Fear Makes Crashing Worse – Seriously
Getting over a crash—whether it happened in a race scenario or a leisurely spin around town, at high speed or low—isn’t always easy or quick. Even the idea of crashing can spook us.
For that reason, creating a lasting change in your mindset and establishing an effective way to deal with a fear of crashing takes time. The following steps can help you overcome these fears and regain a sense of empowerment in the saddle.
Get a tune-up. (For you and your bike.)
After an accident (or even if you’re scared of the possibility), take your bike to the shop; making sure it’s in optimal shape can help boost your confidence while you ride.
This step isn’t only about ensuring that your bike is in working order; it’s about checking up on your psychological state, too. People have a range of responses following an accident, so take some time to consider the nature of your fears and if talking to someone—friends, a support group, a therapist—might be in store.
Evaluate your handling skills.
Losing control after a sharp curve in the road or flipping your bike when you hit a bump can be mentally scarring, because the accident may have been all on you. Instead of blaming yourself, though, analyze the problem so you can fix it. If you crashed because you didn’t know the proper way to attack a turn, for instance, reading up on proper cornering techniques can make you more prepared next time.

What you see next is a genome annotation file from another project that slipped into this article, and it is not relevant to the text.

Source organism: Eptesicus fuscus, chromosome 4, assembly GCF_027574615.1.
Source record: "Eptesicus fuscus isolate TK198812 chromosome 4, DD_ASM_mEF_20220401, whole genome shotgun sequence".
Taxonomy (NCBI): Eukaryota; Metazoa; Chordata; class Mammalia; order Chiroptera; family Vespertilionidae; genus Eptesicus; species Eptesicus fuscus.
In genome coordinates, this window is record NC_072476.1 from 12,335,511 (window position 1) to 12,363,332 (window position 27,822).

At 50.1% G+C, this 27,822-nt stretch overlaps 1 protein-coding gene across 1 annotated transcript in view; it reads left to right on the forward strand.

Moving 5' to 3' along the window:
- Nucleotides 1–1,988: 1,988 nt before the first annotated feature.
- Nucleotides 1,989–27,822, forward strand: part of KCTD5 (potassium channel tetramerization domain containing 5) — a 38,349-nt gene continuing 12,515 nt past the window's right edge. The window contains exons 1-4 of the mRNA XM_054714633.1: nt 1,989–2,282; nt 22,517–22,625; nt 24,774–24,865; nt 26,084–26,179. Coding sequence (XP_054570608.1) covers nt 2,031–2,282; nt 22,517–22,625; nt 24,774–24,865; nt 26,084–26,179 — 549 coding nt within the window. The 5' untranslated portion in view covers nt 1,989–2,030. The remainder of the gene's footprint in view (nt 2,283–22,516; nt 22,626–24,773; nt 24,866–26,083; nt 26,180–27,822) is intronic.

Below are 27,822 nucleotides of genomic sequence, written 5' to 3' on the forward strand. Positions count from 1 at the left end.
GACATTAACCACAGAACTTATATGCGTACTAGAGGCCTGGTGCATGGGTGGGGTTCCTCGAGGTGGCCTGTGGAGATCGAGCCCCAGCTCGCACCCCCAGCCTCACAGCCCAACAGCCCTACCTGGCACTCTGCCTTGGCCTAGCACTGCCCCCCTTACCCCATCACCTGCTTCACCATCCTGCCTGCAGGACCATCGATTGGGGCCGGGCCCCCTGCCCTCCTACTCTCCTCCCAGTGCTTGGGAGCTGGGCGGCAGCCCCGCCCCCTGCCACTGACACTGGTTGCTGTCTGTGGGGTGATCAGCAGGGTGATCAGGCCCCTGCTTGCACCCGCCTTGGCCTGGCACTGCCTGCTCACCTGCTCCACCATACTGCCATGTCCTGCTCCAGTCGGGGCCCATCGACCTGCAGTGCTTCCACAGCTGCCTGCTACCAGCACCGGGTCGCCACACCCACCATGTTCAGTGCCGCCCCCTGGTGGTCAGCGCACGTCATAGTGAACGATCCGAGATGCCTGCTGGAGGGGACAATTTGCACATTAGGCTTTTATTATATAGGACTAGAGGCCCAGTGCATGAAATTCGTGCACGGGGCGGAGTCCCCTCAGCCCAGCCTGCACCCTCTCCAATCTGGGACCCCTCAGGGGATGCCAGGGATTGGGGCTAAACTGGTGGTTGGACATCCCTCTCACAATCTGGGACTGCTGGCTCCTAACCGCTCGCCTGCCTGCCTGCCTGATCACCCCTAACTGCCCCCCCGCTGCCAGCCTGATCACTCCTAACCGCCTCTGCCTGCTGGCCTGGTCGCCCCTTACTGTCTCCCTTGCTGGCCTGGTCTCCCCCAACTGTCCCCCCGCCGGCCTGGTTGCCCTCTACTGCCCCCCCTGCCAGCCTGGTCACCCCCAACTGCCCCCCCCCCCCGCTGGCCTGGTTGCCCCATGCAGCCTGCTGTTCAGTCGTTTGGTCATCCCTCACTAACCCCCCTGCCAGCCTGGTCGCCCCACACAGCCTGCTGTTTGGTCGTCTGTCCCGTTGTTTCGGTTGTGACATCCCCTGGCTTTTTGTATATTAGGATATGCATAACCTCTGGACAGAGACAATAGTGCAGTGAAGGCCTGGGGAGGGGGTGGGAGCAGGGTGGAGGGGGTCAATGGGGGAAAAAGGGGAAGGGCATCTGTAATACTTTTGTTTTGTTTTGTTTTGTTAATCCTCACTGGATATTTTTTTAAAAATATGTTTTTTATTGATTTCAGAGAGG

Get comfortable on—and around—your bike.
In extreme cases, some cyclists develop such a fear of crashing that even the mere thought of their bike can cause anxiety. If that’s the case with you, give yourself a break and take it slowly. Instead, take a more gradual approach. Think about your bike and if you feel nervous, actively try to relax until you feel the tension leave your body. Look at your bike and focus on staying relaxed. Next, walk by and touch your bike occasionally, trying to stay at-ease. Finally, once those steps feel comfortable, sit on your bike and try to keep calm. These are important steps to work through, because it’s important to avoid feeling tense.
Free Your Mind.
Even though crashing is likely to happen to you if you ride long enough, try to keep a clear mind while you’re on the bike in spite of this, and only deal with anxieties as they pop up. Keeping mental distance between you and other cyclists can help you stay focused – and that helps you become alert when you need to be. Otherwise, don’t fret over your entire ride.